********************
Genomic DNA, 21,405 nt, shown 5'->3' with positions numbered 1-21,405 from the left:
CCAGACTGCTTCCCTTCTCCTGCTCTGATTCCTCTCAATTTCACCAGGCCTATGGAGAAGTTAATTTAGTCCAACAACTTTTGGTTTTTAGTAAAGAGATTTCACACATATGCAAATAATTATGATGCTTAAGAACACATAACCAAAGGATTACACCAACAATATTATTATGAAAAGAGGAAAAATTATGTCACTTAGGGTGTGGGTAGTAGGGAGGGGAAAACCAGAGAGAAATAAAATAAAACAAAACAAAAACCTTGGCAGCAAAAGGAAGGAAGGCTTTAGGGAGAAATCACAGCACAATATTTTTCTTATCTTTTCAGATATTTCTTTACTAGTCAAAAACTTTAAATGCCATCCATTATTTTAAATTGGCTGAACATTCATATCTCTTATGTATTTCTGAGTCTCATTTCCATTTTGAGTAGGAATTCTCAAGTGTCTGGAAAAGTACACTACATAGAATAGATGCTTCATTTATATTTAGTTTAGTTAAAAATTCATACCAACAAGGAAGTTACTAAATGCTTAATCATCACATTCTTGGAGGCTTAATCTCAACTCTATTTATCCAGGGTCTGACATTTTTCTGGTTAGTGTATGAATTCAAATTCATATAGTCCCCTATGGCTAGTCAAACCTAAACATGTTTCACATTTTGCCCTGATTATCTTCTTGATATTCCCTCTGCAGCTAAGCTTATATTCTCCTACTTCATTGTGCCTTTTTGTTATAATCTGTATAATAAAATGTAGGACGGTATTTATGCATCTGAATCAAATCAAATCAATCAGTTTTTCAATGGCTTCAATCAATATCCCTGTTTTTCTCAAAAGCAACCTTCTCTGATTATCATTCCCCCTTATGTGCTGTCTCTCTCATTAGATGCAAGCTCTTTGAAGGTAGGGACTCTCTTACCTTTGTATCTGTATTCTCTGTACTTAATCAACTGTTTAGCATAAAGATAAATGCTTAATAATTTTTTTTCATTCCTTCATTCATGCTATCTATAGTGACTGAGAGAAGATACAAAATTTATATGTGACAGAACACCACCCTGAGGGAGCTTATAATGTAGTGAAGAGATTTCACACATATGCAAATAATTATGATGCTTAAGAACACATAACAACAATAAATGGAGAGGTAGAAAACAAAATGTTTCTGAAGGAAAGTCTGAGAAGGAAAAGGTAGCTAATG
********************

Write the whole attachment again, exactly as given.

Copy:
Genomic DNA, 21,405 nt, shown 5'->3' with positions numbered 1-21,405 from the left:
CCAGACTGCTTCCCTTCTCCTGCTCTGATTCCTCTCAATTTCACCAGGCCTATGGAGAAGTTAATTTAGTCCAACAACTTTTGGTTTTTAGTAAAGAGATTTCACACATATGCAAATAATTATGATGCTTAAGAACACATAACCAAAGGATTACACCAACAATATTATTATGAAAAGAGGAAAAATTATGTCACTTAGGGTGTGGGTAGTAGGGAGGGGAAAACCAGAGAGAAATAAAATAAAACAAAACAAAAACCTTGGCAGCAAAAGGAAGGAAGGCTTTAGGGAGAAATCACAGCACAATATTTTTCTTATCTTTTCAGATATTTCTTTACTAGTCAAAAACTTTAAATGCCATCCATTATTTTAAATTGGCTGAACATTCATATCTCTTATGTATTTCTGAGTCTCATTTCCATTTTGAGTAGGAATTCTCAAGTGTCTGGAAAAGTACACTACATAGAATAGATGCTTCATTTATATTTAGTTTAGTTAAAAATTCATACCAACAAGGAAGTTACTAAATGCTTAATCATCACATTCTTGGAGGCTTAATCTCAACTCTATTTATCCAGGGTCTGACATTTTTCTGGTTAGTGTATGAATTCAAATTCATATAGTCCCCTATGGCTAGTCAAACCTAAACATGTTTCACATTTTGCCCTGATTATCTTCTTGATATTCCCTCTGCAGCTAAGCTTATATTCTCCTACTTCATTGTGCCTTTTTGTTATAATCTGTATAATAAAATGTAGGACGGTATTTATGCATCTGAATCAAATCAAATCAATCAGTTTTTCAATGGCTTCAATCAATATCCCTGTTTTTCTCAAAAGCAACCTTCTCTGATTATCATTCCCCCTTATGTGCTGTCTCTCTCATTAGATGCAAGCTCTTTGAAGGTAGGGACTCTCTTACCTTTGTATCTGTATTCTCTGTACTTAATCAACTGTTTAGCATAAAGATAAATGCTTAATAATTTTTTTTCATTCCTTCATTCATGCTATCTATAGTGACTGAGAGAAGATACAAAATTTATATGTGACAGAACACCACCCTGAGGGAGCTTATAATGTAGTGAAGAGATTTCACACATATGCAAATAATTATGATGCTTAAGAACACATAACAACAATAAATGGAGAGGTAGAAAACAAAATGTTTCTGAAGGAAAGTCTGAGAAGGAAAAGGTAGCTAATG